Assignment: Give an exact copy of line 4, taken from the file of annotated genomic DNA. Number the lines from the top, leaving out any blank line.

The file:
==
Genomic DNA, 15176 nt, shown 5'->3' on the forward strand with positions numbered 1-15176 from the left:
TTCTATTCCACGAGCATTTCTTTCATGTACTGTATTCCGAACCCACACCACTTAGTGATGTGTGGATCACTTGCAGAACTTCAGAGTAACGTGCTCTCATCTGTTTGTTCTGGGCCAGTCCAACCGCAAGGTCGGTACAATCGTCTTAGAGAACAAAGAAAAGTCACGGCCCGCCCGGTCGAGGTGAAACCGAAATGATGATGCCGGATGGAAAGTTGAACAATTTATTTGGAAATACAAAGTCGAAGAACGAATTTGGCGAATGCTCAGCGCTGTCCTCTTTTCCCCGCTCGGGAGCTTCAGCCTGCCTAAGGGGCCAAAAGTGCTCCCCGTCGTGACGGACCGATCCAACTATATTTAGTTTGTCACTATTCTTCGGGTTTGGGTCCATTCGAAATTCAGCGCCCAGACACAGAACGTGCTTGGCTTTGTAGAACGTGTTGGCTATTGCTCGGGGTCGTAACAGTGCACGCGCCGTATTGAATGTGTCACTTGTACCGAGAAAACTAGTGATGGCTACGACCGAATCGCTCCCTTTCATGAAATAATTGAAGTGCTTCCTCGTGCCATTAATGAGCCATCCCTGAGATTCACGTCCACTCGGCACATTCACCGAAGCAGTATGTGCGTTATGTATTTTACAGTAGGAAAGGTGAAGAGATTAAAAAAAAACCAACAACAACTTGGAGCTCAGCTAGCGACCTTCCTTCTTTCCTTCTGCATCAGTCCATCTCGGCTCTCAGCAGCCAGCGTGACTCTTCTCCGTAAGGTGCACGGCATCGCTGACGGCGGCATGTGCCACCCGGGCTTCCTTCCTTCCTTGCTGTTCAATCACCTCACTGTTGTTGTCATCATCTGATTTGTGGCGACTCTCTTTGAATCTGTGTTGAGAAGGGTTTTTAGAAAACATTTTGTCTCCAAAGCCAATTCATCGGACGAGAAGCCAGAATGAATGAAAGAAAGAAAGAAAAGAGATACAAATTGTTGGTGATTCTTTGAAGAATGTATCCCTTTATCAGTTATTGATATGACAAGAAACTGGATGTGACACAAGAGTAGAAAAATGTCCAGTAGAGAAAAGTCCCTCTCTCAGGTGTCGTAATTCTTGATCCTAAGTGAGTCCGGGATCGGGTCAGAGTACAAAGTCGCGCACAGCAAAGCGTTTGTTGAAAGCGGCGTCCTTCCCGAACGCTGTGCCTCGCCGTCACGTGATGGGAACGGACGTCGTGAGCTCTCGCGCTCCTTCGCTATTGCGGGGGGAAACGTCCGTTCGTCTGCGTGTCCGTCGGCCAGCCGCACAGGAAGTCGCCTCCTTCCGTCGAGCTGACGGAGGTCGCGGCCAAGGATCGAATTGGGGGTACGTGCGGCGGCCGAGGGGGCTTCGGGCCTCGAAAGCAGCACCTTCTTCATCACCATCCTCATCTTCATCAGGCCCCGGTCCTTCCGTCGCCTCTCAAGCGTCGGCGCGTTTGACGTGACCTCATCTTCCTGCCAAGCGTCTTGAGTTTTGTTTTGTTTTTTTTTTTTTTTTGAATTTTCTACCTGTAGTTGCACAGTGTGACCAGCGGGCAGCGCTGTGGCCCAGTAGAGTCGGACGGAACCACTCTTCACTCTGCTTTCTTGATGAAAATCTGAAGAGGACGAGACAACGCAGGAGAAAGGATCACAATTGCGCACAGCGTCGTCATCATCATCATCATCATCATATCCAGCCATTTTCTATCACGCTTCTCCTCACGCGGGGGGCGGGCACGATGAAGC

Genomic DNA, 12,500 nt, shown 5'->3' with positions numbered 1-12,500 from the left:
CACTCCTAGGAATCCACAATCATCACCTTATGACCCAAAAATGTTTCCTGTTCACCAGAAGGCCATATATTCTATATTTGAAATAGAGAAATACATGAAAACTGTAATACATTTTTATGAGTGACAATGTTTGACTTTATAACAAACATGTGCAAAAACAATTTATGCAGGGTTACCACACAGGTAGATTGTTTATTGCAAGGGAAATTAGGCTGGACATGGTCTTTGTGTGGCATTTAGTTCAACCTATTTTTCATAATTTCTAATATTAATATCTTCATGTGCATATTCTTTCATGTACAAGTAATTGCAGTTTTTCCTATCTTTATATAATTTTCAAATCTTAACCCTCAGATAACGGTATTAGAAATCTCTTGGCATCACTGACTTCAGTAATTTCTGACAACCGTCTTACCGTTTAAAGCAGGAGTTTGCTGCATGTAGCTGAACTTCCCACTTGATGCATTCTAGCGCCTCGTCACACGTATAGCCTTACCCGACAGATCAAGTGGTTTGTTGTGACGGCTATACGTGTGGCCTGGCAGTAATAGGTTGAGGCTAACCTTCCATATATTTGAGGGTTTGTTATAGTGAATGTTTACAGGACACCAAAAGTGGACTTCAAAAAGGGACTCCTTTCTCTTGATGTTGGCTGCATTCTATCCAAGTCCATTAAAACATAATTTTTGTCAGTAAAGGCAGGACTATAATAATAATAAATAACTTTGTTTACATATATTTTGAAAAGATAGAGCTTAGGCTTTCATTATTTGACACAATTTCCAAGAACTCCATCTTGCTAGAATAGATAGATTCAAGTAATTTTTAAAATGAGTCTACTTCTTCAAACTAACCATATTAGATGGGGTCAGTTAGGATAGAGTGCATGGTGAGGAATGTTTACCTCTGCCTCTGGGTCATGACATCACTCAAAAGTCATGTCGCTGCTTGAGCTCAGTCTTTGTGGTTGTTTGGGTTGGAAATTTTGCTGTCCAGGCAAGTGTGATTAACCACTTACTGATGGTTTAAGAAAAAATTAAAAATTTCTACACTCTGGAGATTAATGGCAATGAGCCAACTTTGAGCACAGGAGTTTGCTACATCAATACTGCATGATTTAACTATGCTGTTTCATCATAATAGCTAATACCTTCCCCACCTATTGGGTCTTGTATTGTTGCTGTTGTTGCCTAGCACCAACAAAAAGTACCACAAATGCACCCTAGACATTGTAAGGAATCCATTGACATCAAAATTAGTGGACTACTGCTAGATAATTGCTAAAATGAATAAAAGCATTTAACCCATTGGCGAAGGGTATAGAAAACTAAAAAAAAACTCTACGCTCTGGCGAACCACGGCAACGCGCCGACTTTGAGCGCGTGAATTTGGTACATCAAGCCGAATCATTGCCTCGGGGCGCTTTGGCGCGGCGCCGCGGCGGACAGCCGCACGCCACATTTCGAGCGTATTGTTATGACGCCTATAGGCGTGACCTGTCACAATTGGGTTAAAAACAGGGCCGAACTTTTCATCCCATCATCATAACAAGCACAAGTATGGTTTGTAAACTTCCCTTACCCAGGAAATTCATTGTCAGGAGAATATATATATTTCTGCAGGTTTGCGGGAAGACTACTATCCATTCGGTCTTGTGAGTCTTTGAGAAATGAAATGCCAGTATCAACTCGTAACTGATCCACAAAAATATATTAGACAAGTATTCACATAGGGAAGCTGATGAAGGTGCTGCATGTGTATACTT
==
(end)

CACTCCTAGGAATCCACAATCATCACCTTATGACCCAAAAATGTTTCCTGTTCACCAGAAGGCCATATATTCTATATTTGAAATAGAGAAATACATGAAAACTGTAATACATTTTTATGAGTGACAATGTTTGACTTTATAACAAACATGTGCAAAAACAATTTATGCAGGGTTACCACACAGGTAGATTGTTTATTGCAAGGGAAATTAGGCTGGACATGGTCTTTGTGTGGCATTTAGTTCAACCTATTTTTCATAATTTCTAATATTAATATCTTCATGTGCATATTCTTTCATGTACAAGTAATTGCAGTTTTTCCTATCTTTATATAATTTTCAAATCTTAACCCTCAGATAACGGTATTAGAAATCTCTTGGCATCACTGACTTCAGTAATTTCTGACAACCGTCTTACCGTTTAAAGCAGGAGTTTGCTGCATGTAGCTGAACTTCCCACTTGATGCATTCTAGCGCCTCGTCACACGTATAGCCTTACCCGACAGATCAAGTGGTTTGTTGTGACGGCTATACGTGTGGCCTGGCAGTAATAGGTTGAGGCTAACCTTCCATATATTTGAGGGTTTGTTATAGTGAATGTTTACAGGACACCAAAAGTGGACTTCAAAAAGGGACTCCTTTCTCTTGATGTTGGCTGCATTCTATCCAAGTCCATTAAAACATAATTTTTGTCAGTAAAGGCAGGACTATAATAATAATAAATAACTTTGTTTACATATATTTTGAAAAGATAGAGCTTAGGCTTTCATTATTTGACACAATTTCCAAGAACTCCATCTTGCTAGAATAGATAGATTCAAGTAATTTTTAAAATGAGTCTACTTCTTCAAACTAACCATATTAGATGGGGTCAGTTAGGATAGAGTGCATGGTGAGGAATGTTTACCTCTGCCTCTGGGTCATGACATCACTCAAAAGTCATGTCGCTGCTTGAGCTCAGTCTTTGTGGTTGTTTGGGTTGGAAATTTTGCTGTCCAGGCAAGTGTGATTAACCACTTACTGATGGTTTAAGAAAAAATTAAAAATTTCTACACTCTGGAGATTAATGGCAATGAGCCAACTTTGAGCACAGGAGTTTGCTACATCAATACTGCATGATTTAACTATGCTGTTTCATCATAATAGCTAATACCTTCCCCACCTATTGGGTCTTGTATTGTTGCTGTTGTTGCCTAGCACCAACAAAAAGTACCACAAATGCACCCTAGACATTGTAAGGAATCCATTGACATCAAAATTAGTGGACTACTGCTAGATAATTGCTAAAATGAATAAAAGCATTTAACCCATTGGCGAAGGGTATAGAAAACTAAAAAAAAACTCTACGCTCTGGCGAACCACGGCAACGCGCCGACTTTGAGCGCGTGAATTTGGTACATCAAGCCGAATCATTGCCTCGGGGCGCTTTGGCGCGGCGCCGCGGCGGACAGCCGCACGCCACATTTCGAGCGTATTGTTATGACGCCTATAGGCGTGACCTGTCACAATTGGGTTAAAAACAGGGCCGAACTTTTCATCCCATCATCATAACAAGCACAAGTATGGTTTGTAAACTTCCCTTACCCAGGAAATTCATTGTCAGGAGAATATATATATTTCTGCAGGTTTGCGGGAAGACTACTATCCATTCGGTCTTGTGAGTCTTTGAGAAATGAAATGCCAGTATCAACTCGTAACTGATCCACAAAAATATATTAGACAAGTATTCACATAGGGAAGCTGATGAAGGTGCTGCATGTGTATACTT